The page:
César Aira, the hallucinated flight forward – La Tercera

Fabius Exelsus Fulgentius is a veteran Roman general who, at 67 years old, is no longer so concerned with conquests, or the spoils of war, or greening laurels as Pompey and Julius Caesar did. Rather, take advantage of the trips commanding his legions to consolidate a passion that makes him reborn.

Destined to the region of Pannonia (the current area that covers from Austria to Bosnia, in central Europe and the Balkans), where he must pacify it from Illyrian guerrillas, Fulgentius asks his assistants that in each town and city where they stop, locate actors. The idea is that they represent a play written by the same old general.

That is the thread of Fulgentius, the new –and brief– novel by the Argentine writer Cesar Aira published via Random House Literature. Perhaps the eternal candidate of his country for the Nobel Prize for Literature (despite him), he is perhaps the most relevant living narrator on the other side of the mountain range. With an extensive corpus that exceeds 100 books, especially short novels, His work has received recognition such as the important Formentor Prize, in 2021.

Although little friend of the interviews, Aira commented to the site Zenda that Fulgentius it is less a historical novel than another one of the artifacts that he usually calls “literary toys for adults”. “I don’t think it’s a proper historical novel.. There are no real characters or events in the story. It is a fable that the same thing could have happened in China or in Poland. I set it in Rome just to have some Asterix props, and because the more personal what I write, the farther in time and space I take it. The reflections are filler”.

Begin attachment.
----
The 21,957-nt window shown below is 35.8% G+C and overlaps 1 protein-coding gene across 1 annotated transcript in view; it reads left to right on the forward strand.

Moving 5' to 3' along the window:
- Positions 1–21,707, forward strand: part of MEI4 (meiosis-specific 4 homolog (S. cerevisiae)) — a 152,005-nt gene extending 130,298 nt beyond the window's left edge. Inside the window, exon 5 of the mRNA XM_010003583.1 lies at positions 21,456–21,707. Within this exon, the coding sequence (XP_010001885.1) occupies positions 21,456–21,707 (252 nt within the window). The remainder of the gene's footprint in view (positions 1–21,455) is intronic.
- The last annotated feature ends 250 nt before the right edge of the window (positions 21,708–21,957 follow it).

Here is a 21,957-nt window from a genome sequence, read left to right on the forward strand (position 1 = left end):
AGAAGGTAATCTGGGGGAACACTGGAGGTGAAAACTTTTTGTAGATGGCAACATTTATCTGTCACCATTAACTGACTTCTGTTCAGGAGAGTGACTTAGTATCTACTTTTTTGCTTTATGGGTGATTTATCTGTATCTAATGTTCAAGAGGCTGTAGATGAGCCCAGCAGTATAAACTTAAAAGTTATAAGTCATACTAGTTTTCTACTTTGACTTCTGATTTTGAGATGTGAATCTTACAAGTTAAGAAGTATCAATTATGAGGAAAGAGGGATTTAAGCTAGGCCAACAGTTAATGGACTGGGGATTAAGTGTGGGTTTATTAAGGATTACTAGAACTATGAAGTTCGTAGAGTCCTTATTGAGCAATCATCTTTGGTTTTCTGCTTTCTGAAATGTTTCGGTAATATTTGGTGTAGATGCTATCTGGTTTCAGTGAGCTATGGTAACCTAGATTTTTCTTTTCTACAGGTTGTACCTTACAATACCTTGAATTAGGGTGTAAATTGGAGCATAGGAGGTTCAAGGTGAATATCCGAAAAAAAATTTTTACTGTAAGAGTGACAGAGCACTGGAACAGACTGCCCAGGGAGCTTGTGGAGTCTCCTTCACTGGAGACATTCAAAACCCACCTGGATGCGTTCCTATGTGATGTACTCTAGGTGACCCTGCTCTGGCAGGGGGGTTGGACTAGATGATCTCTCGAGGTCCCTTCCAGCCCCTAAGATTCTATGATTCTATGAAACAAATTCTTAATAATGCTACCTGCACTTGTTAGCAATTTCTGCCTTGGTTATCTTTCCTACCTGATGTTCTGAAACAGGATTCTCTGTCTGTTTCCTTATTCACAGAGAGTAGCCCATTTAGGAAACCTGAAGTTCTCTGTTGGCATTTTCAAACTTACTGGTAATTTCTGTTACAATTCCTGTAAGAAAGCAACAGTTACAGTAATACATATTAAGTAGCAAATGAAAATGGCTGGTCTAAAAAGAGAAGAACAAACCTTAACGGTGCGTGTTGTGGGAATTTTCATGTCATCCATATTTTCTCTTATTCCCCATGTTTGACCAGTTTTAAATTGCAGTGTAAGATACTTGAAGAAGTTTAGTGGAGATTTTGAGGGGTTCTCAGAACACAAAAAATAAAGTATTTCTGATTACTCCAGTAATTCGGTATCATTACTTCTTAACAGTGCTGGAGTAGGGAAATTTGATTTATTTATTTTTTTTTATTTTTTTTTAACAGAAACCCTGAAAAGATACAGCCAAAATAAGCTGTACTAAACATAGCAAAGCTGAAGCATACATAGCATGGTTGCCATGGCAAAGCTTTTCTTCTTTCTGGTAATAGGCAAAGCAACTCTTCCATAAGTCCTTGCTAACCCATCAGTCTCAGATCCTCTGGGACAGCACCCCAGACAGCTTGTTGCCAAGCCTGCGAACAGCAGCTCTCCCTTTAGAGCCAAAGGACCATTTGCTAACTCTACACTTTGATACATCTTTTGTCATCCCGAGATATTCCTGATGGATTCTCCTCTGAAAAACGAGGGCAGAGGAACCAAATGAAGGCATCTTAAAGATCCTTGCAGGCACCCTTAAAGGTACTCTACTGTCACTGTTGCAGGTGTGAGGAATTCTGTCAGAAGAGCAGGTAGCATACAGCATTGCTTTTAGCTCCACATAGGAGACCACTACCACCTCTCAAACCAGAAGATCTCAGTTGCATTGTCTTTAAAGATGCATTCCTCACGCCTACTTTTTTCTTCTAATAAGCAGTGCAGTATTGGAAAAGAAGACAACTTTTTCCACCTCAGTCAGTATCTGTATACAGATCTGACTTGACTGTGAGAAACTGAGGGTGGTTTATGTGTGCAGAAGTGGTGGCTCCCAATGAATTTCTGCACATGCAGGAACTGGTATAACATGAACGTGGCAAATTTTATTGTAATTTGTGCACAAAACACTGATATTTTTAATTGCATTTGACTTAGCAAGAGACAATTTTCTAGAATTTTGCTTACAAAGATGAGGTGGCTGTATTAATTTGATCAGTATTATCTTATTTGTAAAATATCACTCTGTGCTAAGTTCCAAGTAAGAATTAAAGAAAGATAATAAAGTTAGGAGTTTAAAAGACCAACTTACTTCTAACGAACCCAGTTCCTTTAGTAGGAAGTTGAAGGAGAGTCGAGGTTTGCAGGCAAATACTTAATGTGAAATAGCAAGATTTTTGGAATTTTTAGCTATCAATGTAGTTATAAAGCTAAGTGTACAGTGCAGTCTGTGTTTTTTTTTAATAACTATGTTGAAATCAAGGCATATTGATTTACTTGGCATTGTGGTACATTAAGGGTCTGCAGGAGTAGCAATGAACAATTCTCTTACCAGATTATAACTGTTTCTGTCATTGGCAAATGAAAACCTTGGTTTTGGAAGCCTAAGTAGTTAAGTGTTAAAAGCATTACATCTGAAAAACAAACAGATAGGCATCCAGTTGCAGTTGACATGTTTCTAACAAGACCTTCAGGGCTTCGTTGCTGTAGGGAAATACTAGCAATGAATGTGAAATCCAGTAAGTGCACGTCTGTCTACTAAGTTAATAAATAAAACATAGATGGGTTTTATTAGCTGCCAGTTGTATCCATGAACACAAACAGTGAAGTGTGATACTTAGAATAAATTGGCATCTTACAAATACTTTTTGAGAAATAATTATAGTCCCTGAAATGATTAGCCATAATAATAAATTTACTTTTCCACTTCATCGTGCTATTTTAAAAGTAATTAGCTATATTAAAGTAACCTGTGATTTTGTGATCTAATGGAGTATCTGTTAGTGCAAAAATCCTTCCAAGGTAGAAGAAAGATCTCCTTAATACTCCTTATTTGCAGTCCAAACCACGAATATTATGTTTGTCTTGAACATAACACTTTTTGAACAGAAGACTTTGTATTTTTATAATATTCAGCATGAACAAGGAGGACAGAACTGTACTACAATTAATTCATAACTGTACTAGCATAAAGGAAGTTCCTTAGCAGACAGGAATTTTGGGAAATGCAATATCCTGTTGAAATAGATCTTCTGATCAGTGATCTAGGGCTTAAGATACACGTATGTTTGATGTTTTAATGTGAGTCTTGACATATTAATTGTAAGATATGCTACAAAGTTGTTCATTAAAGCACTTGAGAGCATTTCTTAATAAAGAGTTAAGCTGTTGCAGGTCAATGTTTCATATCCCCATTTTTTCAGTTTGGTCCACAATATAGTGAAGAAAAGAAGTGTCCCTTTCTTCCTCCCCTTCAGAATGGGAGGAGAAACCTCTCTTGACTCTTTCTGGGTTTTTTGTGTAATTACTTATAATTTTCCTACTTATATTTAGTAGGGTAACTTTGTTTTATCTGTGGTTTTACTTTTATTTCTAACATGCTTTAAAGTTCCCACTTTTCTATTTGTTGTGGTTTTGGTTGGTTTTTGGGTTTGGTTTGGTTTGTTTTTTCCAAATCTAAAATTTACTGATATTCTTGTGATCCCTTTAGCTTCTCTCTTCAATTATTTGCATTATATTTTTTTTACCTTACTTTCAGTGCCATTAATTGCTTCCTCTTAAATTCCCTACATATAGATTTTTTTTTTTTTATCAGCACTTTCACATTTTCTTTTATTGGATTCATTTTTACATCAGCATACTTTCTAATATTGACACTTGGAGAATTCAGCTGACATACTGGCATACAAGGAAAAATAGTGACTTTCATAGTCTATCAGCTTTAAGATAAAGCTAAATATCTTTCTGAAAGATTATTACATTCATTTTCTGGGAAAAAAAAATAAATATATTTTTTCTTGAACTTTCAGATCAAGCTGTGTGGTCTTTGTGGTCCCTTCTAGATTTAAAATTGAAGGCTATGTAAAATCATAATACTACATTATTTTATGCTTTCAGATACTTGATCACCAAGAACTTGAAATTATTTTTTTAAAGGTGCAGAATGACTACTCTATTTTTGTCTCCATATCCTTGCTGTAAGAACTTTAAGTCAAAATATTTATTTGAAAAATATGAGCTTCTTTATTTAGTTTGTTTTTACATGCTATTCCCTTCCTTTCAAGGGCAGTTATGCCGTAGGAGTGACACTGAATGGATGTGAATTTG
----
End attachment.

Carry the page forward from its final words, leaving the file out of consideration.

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consulted if at all Fulgentius it helped him to know something about himself, he said: “No, although why would I want to know myself when there is so much to discover and explore and enjoy in the world? It would be wasting time. I think that if I became a writer it was to be able to take a vacation from myself. And I wrote a lot, so it’s not worth searching, because under a disguise there is always another disguise.”

Unlike other more complex volumes of his career, Fulgentius it is easy to read. Although beyond the story it tells, there are other layers, where there are reflections on vanity, the passage of time, creation. The first is quite an issue, considering that the aforementioned play is the only one that Fulgentius has written in his life and despite that he feels like a playwright by trade.

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Considering the vast volume of his publications, how could we characterize the work of César Aira? We tried an exercise consulting the Argentine writer Mauro Libertellawho explains to Culto: “I think that Aira’s writing combines many dissimilar and even contradictory elements, and that makes it very attractive and very powerful. As prose, it is a very clear writing, I would say elegant. It has a classic line, without ornamental excesses but always with a kind of subtle beauty, modest in the best sense”.

“Then there are the themes that spill over into the text,” adds Libertella. I am particularly interested in the speculative Aira, it is extraordinary (from that vintage it is Birthdaymy favourite). Then there is the delirious Aira, who made school in Argentina and so Piglia, I suppose, said that Aira is the surname bad writers sign with.”